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Acquisition Profile: Grady Brings Business Perspective, Experience to New Post as Deputy Assistant Commandant for Acquisition

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May 14, 2013

U.S. COAST GUARD HEADQUARTERS, WASHINGTON —Ms. Claire M. Grady, Deputy Assistant Commandant for Acquisition and Director of Acquisition Services. U.S. Coast Guard photo by Petty Officer 2nd Class Luke Clayton.

In February 2013, Ms. Claire M. Grady assumed duties as the Deputy Assistant Commandant for Acquisition and Director of Acquisition Services for the U.S. Coast Guard. With more than 20 years’ experience in major systems acquisition, including six years in the Senior Executive Service with the Coast Guard, her combined knowledge and expertise is a major asset for the Acquisition Directorate (CG-9).

Grady has been with CG-9 since it stood up in July 2007, coming aboard as the Senior Procurement Executive and the Coast Guard’s Head of Contracting Activity. She led the development and implementation of procurement policy and operations supporting Coast Guard recapitalization through major systems acquisition, as well as managing the service’s day-to-day contracting activity. Since that time, she has seen the directorate steadily mature its organization, people and processes.

“Initially we were very short of qualified acquisition professionals in a number of different areas,” Grady said. “We have made huge strides in getting Ms. Gradythe right people into the right programs and certified at the correct level to execute our missions and responsibilities.”

Grady cited examples of programs and processes that have enabled CG-9 to develop significantly since it’s stand-up, such as the Foreign Military Sales program and the Major Systems Acquisition Manual (MSAM).

“The MSAM has continued to mature and advance, foreign military sales has expanded and is way beyond anything we had ever envisioned. There’s nowhere you can look and not see progress,” she said. “It’s taken a lot of effort, focus and enthusiasm and the results are evident.”

Past Experience

Grady began her professional career with the Department of the Navy as a contracting career intern. She progressed to a number of significant positions at the Naval Sea Systems Command (NAVSEA), one of the federal government’s largest and most complex acquisition organizations. Her accomplishments include serving as the contracting officer for the San Antonio-class amphibious transport dock ship and for the Standard Missile program. Grady also was the program manager for the multibillion-dollar, Navy-wide acquisition of contractor support services (SeaPort), the director of strategic initiatives for NAVSEA’s Contracts Directorate, and the deputy division director for Surface Weapon Systems.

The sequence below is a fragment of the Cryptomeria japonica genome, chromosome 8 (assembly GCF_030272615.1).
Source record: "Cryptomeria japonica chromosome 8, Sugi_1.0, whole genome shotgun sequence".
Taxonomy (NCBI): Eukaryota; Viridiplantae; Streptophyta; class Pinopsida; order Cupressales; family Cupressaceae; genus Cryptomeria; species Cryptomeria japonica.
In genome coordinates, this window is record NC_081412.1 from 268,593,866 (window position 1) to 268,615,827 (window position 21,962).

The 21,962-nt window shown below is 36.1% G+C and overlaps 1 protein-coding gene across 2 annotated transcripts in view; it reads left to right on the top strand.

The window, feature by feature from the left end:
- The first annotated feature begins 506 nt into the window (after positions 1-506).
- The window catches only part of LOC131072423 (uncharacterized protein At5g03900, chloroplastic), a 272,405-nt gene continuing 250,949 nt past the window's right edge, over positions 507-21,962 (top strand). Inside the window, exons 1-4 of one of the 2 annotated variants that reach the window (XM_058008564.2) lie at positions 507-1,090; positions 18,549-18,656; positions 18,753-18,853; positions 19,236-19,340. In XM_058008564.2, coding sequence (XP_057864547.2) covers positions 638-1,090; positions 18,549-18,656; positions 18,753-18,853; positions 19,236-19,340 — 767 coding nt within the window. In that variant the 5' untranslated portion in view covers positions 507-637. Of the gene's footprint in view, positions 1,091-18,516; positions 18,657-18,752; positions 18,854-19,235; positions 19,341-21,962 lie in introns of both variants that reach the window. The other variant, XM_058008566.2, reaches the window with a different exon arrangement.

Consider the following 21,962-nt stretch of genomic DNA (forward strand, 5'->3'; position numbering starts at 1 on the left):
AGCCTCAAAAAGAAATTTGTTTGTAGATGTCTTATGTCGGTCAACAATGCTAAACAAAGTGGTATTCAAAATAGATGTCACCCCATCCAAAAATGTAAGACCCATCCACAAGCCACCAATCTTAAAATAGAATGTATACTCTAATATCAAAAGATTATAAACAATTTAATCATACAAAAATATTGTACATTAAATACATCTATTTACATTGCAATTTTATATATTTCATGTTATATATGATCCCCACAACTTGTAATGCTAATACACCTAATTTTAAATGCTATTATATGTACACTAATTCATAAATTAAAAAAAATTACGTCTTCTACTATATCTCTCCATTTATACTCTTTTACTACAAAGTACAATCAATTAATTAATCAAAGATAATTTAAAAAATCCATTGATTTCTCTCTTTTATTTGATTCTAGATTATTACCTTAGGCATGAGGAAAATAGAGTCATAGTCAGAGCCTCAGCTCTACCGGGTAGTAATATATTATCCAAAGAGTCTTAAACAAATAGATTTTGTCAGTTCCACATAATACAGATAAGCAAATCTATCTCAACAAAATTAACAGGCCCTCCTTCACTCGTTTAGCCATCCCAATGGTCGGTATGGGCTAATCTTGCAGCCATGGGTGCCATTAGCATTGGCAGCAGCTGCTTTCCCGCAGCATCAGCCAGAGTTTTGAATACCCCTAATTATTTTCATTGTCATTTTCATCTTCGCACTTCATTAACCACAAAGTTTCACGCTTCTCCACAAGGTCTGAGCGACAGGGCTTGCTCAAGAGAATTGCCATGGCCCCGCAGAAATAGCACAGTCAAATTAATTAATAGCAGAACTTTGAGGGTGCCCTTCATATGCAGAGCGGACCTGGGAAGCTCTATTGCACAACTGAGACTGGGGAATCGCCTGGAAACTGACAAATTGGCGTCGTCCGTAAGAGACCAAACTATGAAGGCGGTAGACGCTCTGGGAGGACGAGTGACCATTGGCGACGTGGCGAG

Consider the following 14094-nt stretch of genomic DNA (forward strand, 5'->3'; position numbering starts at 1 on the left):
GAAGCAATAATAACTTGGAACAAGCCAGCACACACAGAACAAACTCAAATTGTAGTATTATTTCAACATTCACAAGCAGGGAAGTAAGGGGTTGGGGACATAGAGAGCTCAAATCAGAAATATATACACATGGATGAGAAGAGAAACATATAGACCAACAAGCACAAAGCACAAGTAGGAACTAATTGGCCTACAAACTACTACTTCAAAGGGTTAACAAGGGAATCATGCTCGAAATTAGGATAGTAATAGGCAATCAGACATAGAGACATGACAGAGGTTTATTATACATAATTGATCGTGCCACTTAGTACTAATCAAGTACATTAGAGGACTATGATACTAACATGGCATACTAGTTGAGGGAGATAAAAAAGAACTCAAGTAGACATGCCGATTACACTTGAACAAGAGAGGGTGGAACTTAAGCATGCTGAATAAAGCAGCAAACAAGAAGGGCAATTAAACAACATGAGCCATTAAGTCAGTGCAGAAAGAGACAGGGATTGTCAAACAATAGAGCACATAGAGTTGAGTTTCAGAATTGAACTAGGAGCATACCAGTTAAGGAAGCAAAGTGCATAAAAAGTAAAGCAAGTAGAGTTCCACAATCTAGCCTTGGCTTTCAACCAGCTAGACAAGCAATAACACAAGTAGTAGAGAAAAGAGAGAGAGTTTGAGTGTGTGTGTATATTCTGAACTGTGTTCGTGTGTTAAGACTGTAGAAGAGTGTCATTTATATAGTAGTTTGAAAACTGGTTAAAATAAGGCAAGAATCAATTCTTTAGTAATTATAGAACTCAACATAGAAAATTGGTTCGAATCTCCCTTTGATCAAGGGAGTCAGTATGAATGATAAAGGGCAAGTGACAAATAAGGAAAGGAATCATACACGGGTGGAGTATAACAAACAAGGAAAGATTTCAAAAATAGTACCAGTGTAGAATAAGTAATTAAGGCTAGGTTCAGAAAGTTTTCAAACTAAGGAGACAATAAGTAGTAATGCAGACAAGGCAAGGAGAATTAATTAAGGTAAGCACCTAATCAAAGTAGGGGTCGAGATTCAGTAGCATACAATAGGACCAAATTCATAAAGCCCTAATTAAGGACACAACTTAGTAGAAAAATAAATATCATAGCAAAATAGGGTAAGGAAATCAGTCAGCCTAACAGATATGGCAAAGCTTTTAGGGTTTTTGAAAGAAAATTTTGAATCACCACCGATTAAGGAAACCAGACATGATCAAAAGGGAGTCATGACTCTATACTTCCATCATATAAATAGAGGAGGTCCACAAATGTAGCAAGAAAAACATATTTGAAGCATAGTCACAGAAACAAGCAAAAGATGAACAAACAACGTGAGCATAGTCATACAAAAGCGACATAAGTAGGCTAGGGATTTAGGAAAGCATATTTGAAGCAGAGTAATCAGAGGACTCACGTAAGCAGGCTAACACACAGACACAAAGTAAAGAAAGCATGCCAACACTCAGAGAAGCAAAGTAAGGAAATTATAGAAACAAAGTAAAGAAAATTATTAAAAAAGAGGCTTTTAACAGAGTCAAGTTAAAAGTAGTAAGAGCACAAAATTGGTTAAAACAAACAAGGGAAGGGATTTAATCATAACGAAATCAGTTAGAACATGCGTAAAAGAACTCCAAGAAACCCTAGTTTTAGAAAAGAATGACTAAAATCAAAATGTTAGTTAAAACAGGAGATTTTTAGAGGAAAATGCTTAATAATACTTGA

“My background has always been in business,” Grady said. “How do we invest? Where do we go from here? When looking at capabilities, it’s not just the capability itself, we must also ask: Is this the best investment for the program?”

Before moving to the Coast Guard, Grady served as the director of strategic initiatives in the Office of the Chief Procurement Officer for the Department of Homeland Security (DHS). In that position, she provided strategic direction impacting DHS’s multibillion-dollar contracting and financial assistance programs through a broad portfolio of initiatives, including acquisition policy, grants policy and oversight, strategic sourcing, competitive sourcing and acquisition systems.

“The acquisition process doesn’t stop once you deliver capability,” she said. “Everything has a service life; you have to build it, operate it, maintain it and, at some point, replace it. So, the entire timeline is all part of the acquisition life cycle and it’s important that we’re not over-emphasizing any one aspect of it. Making the right investments, balancing risk and structuring good business deals are all part of the process.”

The Future

In uncertain financial times all federal agencies, including the Coast Guard, must determine how best to apply scarce resources. One challenge for Grady and the rest of the directorate’s senior leadership is to gain a clear perspective of how best to maximize return on investment and also, how best to communicate that return to stakeholders both in and outside the Coast Guard.

“Looking ahead, we need to make sure were focusing in the right areas and delivering the right value for the service and for the directorate so that we can continue to deliver the necessary assets and services to the fleet, especially in a declining budget time,” she said.

Grady is a strong advocate for applying a complete unity of effort to the acquisition challenges the Coast Guard faces.

“How do we deliver value and make smart business deals?” She asks. “Where is the best place to invest the money; acquisition personnel, an asset, or in a capability for the future like a financial management system or a logistics information management system? Also, how will we operate and maintain those assets and services once they are delivered to the fleet?”

According to Grady, answering these questions poses many challenges, with possible solutions to be found by being knowledgeable about the market sector, and delivering products and services the Coast Guard needs. For example, Grady is a proponent of “smart business arrangements” with industry, in which the Coast Guard supports the maintenance of a viable, competitive and innovative industrial sector, with small business participation.

“We can’t just look at these challenges from an asset perspective alone; we also must look at them from a business process perspective,” She said.

More information about CG-9 leadership can be found online at:

Last Modified 1/12/2016